Usually, the SOFC technology is possible to apply in auxiliary power, electric utility and distributed generation [9]. The efficiency associated with electricity and the global generation is around 40% and 80%, respectively [10]. However, the efficiency in the cogeneration system has a range of 60-85% [11]. Additionally, the power level of SOFC technology is between 0.1-100MW [12].

The integration of biomass into an SOFC process established by the conversion of a combustible mixture of gases produced in a gasifier under a thermodynamic model, shown in Figure 4. In general, the level of impurities components has a direct relationship with the biomass type and the grade of humidity of the waste, such as urban and industrial waste, wood residues, forestry waste and others [8]. The impurities resistance level of the Ni/GDC anodes is higher compared to Ni/YSZ anodes [6]

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Figure 4: Integration of gasification-SOFC system [13].

Figure 5 describes the operational process of reversible SOFC and their interaction with diverse renewables sources. Particularly, the syngas produces from biomass gasification is composed of hydrogen, carbon monoxide, carbon dioxide, methane, water vapour and impurities components. However, it is crucial to clean the fuel from impurities (e.g. alkali compounds) in various temperatures to avoid the efficiency reduction. At the same time, there are two scenarios in this cycle, where the SOFC use the fuel from the biomass to produces energy and then the electricity generated provides portable power, transportation power or stationary power [8].

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Figure 5: Incorporation of gasification biomass into SOFC process [8]

2.2. Potential market and application sector

Overall, fuel cells have stationary, transport and portable application. Which is conditioned to the operating temperature range. However, the SOFC operated from biomass fuel can be applied in the production of gas and electricity (stationary use) but not suitable for transportation and portable applications (described in Figure 6). The stationary use involves an internal combustion engines conversion of other fuels. In general, this divided into two combinations, such as the heat-power and cooling-power [14].

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Figure 6: Application and fuels of fuel cell technologies [14]

Regarding the stationary installations, there are two classes, the primary and auxiliary. The power sources for such facilities can be in homes and office buildings, industrial sites, military installations and self-sufficient remote applications. [14]

At the same time, the fuel cell with higher investment in Europe is PEM technology, with around 150 USD million in the year 2016. However, the SOFC shows considerable projections for the year 2024, with approximately 300 USD millions of investments. Additionally, this type of fuel cell expects a rise in almost 50% during the period 2016-2024. The detail illustrated in Figure 7.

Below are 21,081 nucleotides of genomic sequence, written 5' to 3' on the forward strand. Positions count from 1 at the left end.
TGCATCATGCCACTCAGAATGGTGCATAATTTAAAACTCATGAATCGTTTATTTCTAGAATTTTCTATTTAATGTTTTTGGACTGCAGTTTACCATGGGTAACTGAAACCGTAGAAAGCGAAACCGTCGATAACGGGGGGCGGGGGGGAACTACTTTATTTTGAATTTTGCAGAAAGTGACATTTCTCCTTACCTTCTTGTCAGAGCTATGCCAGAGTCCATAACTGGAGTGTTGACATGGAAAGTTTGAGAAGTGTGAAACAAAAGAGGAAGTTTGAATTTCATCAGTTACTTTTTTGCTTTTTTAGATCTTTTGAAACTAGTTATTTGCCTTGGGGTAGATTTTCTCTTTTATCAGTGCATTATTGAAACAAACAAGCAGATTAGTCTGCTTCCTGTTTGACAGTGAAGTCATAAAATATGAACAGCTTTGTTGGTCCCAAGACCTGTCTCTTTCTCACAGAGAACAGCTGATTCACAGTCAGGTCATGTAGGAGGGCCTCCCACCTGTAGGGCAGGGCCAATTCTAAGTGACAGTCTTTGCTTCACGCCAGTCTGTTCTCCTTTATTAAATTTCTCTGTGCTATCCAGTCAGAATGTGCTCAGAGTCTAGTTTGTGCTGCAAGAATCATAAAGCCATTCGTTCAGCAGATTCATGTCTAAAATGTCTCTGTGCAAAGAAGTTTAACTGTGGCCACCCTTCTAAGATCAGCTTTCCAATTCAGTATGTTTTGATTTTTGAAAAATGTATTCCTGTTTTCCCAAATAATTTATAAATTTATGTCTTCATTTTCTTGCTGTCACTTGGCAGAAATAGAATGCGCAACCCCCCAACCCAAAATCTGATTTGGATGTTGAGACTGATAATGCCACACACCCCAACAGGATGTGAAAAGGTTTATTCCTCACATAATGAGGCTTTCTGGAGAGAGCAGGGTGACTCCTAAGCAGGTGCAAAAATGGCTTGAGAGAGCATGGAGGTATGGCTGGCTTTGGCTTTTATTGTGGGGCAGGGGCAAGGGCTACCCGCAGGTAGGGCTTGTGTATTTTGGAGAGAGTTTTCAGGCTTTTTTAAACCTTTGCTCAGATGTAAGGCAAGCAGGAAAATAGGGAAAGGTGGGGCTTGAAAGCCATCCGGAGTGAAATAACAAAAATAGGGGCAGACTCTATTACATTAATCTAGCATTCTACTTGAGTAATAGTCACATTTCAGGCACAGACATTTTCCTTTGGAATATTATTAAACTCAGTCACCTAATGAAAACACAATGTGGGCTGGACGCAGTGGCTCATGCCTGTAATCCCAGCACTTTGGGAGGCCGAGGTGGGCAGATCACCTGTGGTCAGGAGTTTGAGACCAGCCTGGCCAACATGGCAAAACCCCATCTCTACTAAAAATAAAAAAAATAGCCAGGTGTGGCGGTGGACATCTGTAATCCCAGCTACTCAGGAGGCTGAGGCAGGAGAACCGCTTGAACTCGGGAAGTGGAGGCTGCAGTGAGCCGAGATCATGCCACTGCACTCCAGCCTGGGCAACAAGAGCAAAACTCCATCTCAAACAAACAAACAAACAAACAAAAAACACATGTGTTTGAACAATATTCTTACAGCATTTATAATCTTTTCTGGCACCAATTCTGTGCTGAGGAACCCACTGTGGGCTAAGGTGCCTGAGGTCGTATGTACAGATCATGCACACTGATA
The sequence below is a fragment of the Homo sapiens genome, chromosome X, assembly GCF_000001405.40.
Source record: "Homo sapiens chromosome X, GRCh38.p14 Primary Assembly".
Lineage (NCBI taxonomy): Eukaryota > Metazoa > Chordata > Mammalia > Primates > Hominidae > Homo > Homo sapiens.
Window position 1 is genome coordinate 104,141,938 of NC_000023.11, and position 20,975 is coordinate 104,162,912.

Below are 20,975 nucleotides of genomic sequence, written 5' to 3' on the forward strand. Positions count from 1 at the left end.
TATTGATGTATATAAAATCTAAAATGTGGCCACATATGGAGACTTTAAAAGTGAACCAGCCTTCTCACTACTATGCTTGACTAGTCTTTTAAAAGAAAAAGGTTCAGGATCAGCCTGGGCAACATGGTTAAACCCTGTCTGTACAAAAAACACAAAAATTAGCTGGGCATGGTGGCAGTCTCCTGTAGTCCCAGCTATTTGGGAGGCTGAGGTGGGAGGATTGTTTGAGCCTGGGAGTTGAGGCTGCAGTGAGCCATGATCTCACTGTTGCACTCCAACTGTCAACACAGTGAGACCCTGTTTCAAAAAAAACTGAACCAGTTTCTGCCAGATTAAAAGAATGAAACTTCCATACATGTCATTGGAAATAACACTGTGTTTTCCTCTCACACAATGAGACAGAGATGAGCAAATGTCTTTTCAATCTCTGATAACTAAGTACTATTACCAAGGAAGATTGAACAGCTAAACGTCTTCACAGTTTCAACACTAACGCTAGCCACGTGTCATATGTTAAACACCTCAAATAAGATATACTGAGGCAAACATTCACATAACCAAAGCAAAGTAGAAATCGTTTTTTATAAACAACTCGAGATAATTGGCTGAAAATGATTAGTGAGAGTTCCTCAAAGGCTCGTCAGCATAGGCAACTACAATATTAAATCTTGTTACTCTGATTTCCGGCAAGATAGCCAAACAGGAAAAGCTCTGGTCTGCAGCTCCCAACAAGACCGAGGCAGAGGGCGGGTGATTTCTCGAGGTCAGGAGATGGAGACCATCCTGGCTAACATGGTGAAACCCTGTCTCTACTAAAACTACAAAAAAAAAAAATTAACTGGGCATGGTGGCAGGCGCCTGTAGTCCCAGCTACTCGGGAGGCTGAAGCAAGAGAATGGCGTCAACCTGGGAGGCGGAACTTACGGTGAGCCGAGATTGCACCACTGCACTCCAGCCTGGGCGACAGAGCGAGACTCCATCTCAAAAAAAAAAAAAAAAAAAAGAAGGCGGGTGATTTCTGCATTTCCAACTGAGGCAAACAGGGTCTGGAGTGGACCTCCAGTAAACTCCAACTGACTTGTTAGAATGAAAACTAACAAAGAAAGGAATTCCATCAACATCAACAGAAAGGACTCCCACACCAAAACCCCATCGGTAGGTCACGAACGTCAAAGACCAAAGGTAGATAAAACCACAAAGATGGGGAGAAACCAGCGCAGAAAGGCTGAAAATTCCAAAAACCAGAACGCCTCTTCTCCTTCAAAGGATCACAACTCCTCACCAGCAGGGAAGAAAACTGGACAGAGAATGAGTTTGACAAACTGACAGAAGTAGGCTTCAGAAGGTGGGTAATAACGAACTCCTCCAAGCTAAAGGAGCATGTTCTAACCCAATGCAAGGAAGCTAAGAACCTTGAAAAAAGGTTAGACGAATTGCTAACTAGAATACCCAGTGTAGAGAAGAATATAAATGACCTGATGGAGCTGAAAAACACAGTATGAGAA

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Figure 7: European investment market of the fuel cell by typology [15]

The development of the fuel cell market is related to the level of commercialization of their technology. Figure 8 describes the trend of the fuel cell, which is the stationary application due to the significant rise projections, with approximately 50% more yield for the year 2026. Additionally, this category represents the highest global market, with around 80% of the application. In a second place, transportation projects 40% of participation in the fuel cell market. Lastly, the portable application expects the lowest global demand.

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Figure 8: The global market proportion of the fuel cell by application. Modified from [16]

The initiative of a feed-in tariff for low carbon in the residential sector is an example of stationary applications in the UK, which involves the generation up to five kW sold to the grid from the British homeowners. In an equivalent way, the company AFC Energy in North East of England has developed a fuel cell system that allows capture and storage around 500MW of carbon, with the integration of gasification combined of 300MW [17]

2.2. Opportunities, benefits and/or challenges

One of the most important benefits of SOFC is highly global efficient, between 60% and 80% which the efficiencies are independent of size. At the same time, this type of technology has zero carbon emitters due to the waste product is water, so there is lower emission [11]. Figure 9 shows the electrical performance of diverse types of technologies. The fuel cell has around 60% of efficiency and the output power range of 50W and 1MW, considering elevated operating temperature (from 600°C to 1000°C) [7] . In contrast, the energy conversion with gas turbine simple cycle has lower performance, with around 30% of efficiency.